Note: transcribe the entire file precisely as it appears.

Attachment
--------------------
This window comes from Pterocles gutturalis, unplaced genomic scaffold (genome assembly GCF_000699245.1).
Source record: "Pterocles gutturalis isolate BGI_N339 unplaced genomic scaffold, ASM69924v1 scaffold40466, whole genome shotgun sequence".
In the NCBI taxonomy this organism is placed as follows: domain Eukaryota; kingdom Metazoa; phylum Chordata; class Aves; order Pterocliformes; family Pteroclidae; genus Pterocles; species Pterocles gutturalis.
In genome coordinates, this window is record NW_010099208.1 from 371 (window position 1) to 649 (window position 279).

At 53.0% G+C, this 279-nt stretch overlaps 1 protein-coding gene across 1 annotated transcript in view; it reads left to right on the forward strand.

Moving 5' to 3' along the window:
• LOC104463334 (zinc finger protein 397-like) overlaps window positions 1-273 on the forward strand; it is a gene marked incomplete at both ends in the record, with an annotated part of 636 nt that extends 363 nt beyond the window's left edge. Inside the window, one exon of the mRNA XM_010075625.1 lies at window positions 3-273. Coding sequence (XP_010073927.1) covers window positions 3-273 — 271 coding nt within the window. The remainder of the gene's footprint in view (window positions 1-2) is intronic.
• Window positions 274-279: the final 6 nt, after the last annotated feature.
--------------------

This window comes from Pterocles gutturalis, unplaced genomic scaffold (genome assembly GCF_000699245.1).
Source record: "Pterocles gutturalis isolate BGI_N339 unplaced genomic scaffold, ASM69924v1 scaffold40466, whole genome shotgun sequence".
In the NCBI taxonomy this organism is placed as follows: domain Eukaryota; kingdom Metazoa; phylum Chordata; class Aves; order Pterocliformes; family Pteroclidae; genus Pterocles; species Pterocles gutturalis.
In genome coordinates, this window is record NW_010099208.1 from 371 (window position 1) to 649 (window position 279).

At 53.0% G+C, this 279-nt stretch overlaps 1 protein-coding gene across 1 annotated transcript in view; it reads left to right on the forward strand.

Moving 5' to 3' along the window:
• LOC104463334 (zinc finger protein 397-like) overlaps window positions 1-273 on the forward strand; it is a gene marked incomplete at both ends in the record, with an annotated part of 636 nt that extends 363 nt beyond the window's left edge. Inside the window, one exon of the mRNA XM_010075625.1 lies at window positions 3-273. Coding sequence (XP_010073927.1) covers window positions 3-273 — 271 coding nt within the window. The remainder of the gene's footprint in view (window positions 1-2) is intronic.
• Window positions 274-279: the final 6 nt, after the last annotated feature.